SAN FRANCISCO – Most Canadians have entered a Mac’s Convenience store for some item they need immediately like milk or eggs or that chocolate bar to crush a sudden bit of hunger. And, most of those customer interactions are hardly memorable.
But Mac’s Convenience is trying to change the customer experience from less than memorable into an extraordinary one. Mac’s also wants to sell more chocolate bars throughout its more than 5,900 locations across Canada. And, there was one more goal; Mac’s wants to get to know millennials better.
Cisco worldwide channel chief Wendy Bahr said Mac’s was looking to gain a specific business outcome; to get young kids into their convenience stores and they wanted them to come back.
Sentia provides cloud based management solutions also through Meraki equipment along with security on the edge.
Turnstyle is a channel partner of Meraki and with Mac’s ran several 90-day pilot projects to gain cloud-based analytics from customers. Cadbury and Mac’s joined forces for these pilot projects.
How did they do this?
It involved a very low tech solution of putting a sign outside the store promoting free Wi-Fi. There was also a promotion. Use the Wi-Fi and you would get a free chocolate bar.
Turnstyle developed a cloud-based Wi-Fi marketing platform using Cisco Meraki access points. This solution provided Mac’s a map that could analyze and market to customers.
Turnstyle also included a social media option where people could opt in from Facebook or their smartphone.
“All of sudden Mac’s was getting geographic data and began pushing out more free coupons,” she said.
Turnstyle’s vice president of partnerships and business development, Ryan Freeman said Meraki equipment provided ease of management and reliability and when dealing with large volume of customers. Turnstyle retrofitted a select number of locations with Cisco Meraki APs. Meraki equipment is clonable, according to Freeman, and the rapid zero-touch provisioning providing Mac’s with a cloud-based Wi-Fi marketing analytics platform.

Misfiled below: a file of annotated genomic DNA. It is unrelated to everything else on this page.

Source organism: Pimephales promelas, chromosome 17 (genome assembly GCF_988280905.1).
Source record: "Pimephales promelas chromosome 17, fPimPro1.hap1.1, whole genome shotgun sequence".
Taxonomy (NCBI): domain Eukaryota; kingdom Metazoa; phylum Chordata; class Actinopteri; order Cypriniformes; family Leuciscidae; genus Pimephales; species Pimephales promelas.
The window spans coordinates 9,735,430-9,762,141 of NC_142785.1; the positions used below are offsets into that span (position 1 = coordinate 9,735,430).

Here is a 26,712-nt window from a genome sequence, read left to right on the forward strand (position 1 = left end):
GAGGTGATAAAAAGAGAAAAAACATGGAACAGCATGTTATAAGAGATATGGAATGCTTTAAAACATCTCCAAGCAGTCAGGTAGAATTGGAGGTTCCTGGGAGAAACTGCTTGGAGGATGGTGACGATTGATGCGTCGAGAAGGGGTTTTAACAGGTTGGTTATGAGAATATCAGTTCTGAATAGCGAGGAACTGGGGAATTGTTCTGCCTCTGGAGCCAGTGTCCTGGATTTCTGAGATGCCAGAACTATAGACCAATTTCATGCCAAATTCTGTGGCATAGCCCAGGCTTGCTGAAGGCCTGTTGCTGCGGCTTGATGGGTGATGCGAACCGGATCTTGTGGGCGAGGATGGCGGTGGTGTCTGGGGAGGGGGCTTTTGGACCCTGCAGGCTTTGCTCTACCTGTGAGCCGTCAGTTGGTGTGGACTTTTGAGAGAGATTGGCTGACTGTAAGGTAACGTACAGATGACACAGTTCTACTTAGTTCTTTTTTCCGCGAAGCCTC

Six types of offers were distributed to consumers in these pilots. Logging on to the Wi-Fi network at Mac’s would reward visitors immediately and simultaneously serve as an opt-in to future communications with Mac’s new program. Subsequent visits by opted-in customers would be recognized by the Cisco Meraki APs and trigger Turnstyle’s marketing platform to deliver additional, personalized rewards and offers to customers’ mobile devices—all without the need for a mobile application.
The Facebook data alone saw 30 per cent of Mac’s customers came from that site. Some of them millennials. They also found out what kinds of chocolate bars people purchased.
More than 3,400 people logged into the Mac’s site.
This resulted in an 81 per cent increase in sign-ins over the prior 30-day period. More data started to flow in such as age of customer, gender, and visitor frequency. With this data, Mac’s could now tailor future marketing efforts to their primary audience.
“Now they got the outcome they wanted which was to have a customer relationship with millennials,” Bahr said.
Mac’s also found out that most of the coupons were redeemed within three days. This meant most customers were motivated to return for a wholly separate visit to retrieve their reward.
Altogether, customers returned to their local Mac’s 25 per cent more frequently than they had before the campaign.
Turnstyle estimated that if you assume an average purchase of $4, across all locations this channel has the potential to create millions of dollars in return for a relatively small investment in technology.
“It does not have to be complicated to produce an outcome, but it does need a multi-channel ecosystem,” Bahr added.